Rafee, I'm prepared to accept my money now. You can contact me for payment instructions.

Friday, August 14, 2015

Chan Lawsuit Illustrates Why Canadian Libel Law Needs Reform

The sight of a Canadian politician suing a Canadian newspaper and a Canadian professor for libel should cause anyone who favors lively debate on current issues to think something is terribly, terribly wrong.

And Michael Chan, MPP for Markham-Unionville and Minister of Citizenship, Immigration and International Trade, isn't the first politician to use libel to try to shut down criticism. Brian Mulroney famously threatened a suit against the Canadian government itself. Unbelievably, he actually got the government to back down and pay him a \$2 million settlement.

The US has the right approach here. The bar for public figures like Chan and Mulroney should be set extremely high. Otherwise, we get what we have in Canada: libel chill makes investigative journalists too scared to take on powerful figures.

Wednesday, August 12, 2015

How Atheists Find Meaning

Read this excellent Buzzfeed article about how various atheists find meaning in their lives without a god.

Then read this this comment by Barry Arrington on the article. Arrington does nothing but sneer, saying the atheists in the article exhibit "gobsmacking stupidity", have a "lack of intellectual honesty" and "[spout] self-contradicting pseudo-profundities".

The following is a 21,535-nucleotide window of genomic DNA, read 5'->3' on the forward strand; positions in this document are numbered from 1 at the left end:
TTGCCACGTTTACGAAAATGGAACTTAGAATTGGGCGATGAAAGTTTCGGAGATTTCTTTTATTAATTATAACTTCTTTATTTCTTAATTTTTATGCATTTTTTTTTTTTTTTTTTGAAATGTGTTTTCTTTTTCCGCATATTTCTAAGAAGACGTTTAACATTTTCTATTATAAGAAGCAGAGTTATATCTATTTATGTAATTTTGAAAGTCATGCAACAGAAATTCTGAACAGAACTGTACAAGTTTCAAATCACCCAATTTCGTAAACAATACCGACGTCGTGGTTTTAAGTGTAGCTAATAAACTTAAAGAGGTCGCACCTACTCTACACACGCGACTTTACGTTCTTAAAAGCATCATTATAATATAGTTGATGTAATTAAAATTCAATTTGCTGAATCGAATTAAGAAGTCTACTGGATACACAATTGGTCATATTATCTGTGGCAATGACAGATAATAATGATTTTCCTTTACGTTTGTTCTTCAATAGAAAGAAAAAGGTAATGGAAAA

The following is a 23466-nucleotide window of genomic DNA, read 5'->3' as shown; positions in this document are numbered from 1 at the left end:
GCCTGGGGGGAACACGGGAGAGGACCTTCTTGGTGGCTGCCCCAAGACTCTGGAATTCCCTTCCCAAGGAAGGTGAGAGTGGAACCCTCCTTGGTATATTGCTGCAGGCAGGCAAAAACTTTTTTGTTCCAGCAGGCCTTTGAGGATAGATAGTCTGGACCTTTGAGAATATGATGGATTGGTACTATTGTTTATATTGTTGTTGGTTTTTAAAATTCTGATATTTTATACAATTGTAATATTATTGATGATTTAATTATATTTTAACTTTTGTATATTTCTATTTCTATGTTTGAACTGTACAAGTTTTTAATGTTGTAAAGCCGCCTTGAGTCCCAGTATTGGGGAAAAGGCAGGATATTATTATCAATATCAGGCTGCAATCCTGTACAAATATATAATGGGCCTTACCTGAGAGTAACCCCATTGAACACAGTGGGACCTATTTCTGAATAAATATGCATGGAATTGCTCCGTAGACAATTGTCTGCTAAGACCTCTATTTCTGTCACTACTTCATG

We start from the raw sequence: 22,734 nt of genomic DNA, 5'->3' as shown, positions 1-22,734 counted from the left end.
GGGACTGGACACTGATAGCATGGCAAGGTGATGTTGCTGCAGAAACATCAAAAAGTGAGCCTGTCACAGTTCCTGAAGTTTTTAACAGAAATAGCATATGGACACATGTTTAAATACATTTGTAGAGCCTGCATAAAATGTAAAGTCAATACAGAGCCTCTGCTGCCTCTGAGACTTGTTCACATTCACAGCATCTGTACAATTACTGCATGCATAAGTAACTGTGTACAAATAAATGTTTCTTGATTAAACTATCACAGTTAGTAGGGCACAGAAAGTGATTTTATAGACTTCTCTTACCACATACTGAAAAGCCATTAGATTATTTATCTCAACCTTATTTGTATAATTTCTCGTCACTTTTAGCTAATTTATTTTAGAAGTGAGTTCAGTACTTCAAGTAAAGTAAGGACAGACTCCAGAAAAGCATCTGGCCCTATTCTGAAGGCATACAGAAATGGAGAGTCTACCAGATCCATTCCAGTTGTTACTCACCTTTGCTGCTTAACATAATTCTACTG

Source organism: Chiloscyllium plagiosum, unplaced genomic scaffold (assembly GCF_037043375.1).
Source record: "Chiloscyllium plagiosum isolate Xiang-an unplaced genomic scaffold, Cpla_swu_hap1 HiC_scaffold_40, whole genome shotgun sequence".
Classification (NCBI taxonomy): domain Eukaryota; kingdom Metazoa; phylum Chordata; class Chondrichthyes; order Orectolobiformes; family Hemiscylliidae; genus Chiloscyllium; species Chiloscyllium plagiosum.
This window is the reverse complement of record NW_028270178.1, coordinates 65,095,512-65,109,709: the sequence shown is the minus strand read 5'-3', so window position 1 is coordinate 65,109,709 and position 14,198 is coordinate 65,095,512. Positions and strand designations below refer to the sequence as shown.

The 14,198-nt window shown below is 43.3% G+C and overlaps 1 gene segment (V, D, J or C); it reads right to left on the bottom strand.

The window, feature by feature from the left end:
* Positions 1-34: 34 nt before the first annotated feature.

But he doesn't give a single example of what he thinks is wrong!

On a more personal note, who would you rather have lunch with? Arrington, or the genuine humans depicted in Buzzfeed, full of modesty, joy, sorrow, intellectual curiosity, and love?

Tuesday, August 11, 2015

J. P. Moreland Thinks He Understands the Brain

I absolutely love this video by J. P. Moreland, a fourth-rate philosopher and ID advocate who teaches at a fifth-rate Bible college (Biola University, which gets its name from "Bible Institute of Los Angeles", the more honest name they used for many years).

I can't think of a better example of the intellectual bankruptcy of the kind of "Christian thought" that gave us both intelligent design and the "evolutionary argument against naturalism". Biola also hosted the conference that resulted in Mere Creation, a volume that included one of the most laughable mathematical articles ever, written by (you guessed it) David Berlinski.